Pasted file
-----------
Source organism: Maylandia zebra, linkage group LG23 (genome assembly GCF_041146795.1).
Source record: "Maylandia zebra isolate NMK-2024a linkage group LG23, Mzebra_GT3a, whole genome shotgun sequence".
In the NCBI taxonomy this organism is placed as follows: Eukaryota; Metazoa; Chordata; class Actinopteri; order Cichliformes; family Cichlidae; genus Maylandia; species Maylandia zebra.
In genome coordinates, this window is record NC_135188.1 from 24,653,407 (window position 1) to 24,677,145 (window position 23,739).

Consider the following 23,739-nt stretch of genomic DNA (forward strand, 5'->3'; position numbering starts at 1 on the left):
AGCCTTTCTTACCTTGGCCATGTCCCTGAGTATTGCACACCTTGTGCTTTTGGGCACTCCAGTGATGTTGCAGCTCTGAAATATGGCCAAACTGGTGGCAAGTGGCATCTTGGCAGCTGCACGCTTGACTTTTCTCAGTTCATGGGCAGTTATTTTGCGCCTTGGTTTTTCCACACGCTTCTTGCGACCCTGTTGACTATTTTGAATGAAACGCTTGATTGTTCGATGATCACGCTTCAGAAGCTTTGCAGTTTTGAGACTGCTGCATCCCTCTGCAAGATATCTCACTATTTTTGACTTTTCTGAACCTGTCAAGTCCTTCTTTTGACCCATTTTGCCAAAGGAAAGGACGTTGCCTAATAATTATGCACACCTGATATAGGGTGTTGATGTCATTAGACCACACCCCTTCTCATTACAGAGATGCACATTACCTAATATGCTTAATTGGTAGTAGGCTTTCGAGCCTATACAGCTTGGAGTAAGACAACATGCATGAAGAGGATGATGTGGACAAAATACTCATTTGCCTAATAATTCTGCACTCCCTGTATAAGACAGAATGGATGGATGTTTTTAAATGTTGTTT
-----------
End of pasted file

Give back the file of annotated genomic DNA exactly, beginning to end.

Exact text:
Source organism: Maylandia zebra, linkage group LG23 (genome assembly GCF_041146795.1).
Source record: "Maylandia zebra isolate NMK-2024a linkage group LG23, Mzebra_GT3a, whole genome shotgun sequence".
In the NCBI taxonomy this organism is placed as follows: Eukaryota; Metazoa; Chordata; class Actinopteri; order Cichliformes; family Cichlidae; genus Maylandia; species Maylandia zebra.
In genome coordinates, this window is record NC_135188.1 from 24,653,407 (window position 1) to 24,677,145 (window position 23,739).

Consider the following 23,739-nt stretch of genomic DNA (forward strand, 5'->3'; position numbering starts at 1 on the left):
AGCCTTTCTTACCTTGGCCATGTCCCTGAGTATTGCACACCTTGTGCTTTTGGGCACTCCAGTGATGTTGCAGCTCTGAAATATGGCCAAACTGGTGGCAAGTGGCATCTTGGCAGCTGCACGCTTGACTTTTCTCAGTTCATGGGCAGTTATTTTGCGCCTTGGTTTTTCCACACGCTTCTTGCGACCCTGTTGACTATTTTGAATGAAACGCTTGATTGTTCGATGATCACGCTTCAGAAGCTTTGCAGTTTTGAGACTGCTGCATCCCTCTGCAAGATATCTCACTATTTTTGACTTTTCTGAACCTGTCAAGTCCTTCTTTTGACCCATTTTGCCAAAGGAAAGGACGTTGCCTAATAATTATGCACACCTGATATAGGGTGTTGATGTCATTAGACCACACCCCTTCTCATTACAGAGATGCACATTACCTAATATGCTTAATTGGTAGTAGGCTTTCGAGCCTATACAGCTTGGAGTAAGACAACATGCATGAAGAGGATGATGTGGACAAAATACTCATTTGCCTAATAATTCTGCACTCCCTGTATAAGACAGAATGGATGGATGTTTTTAAATGTTGTTT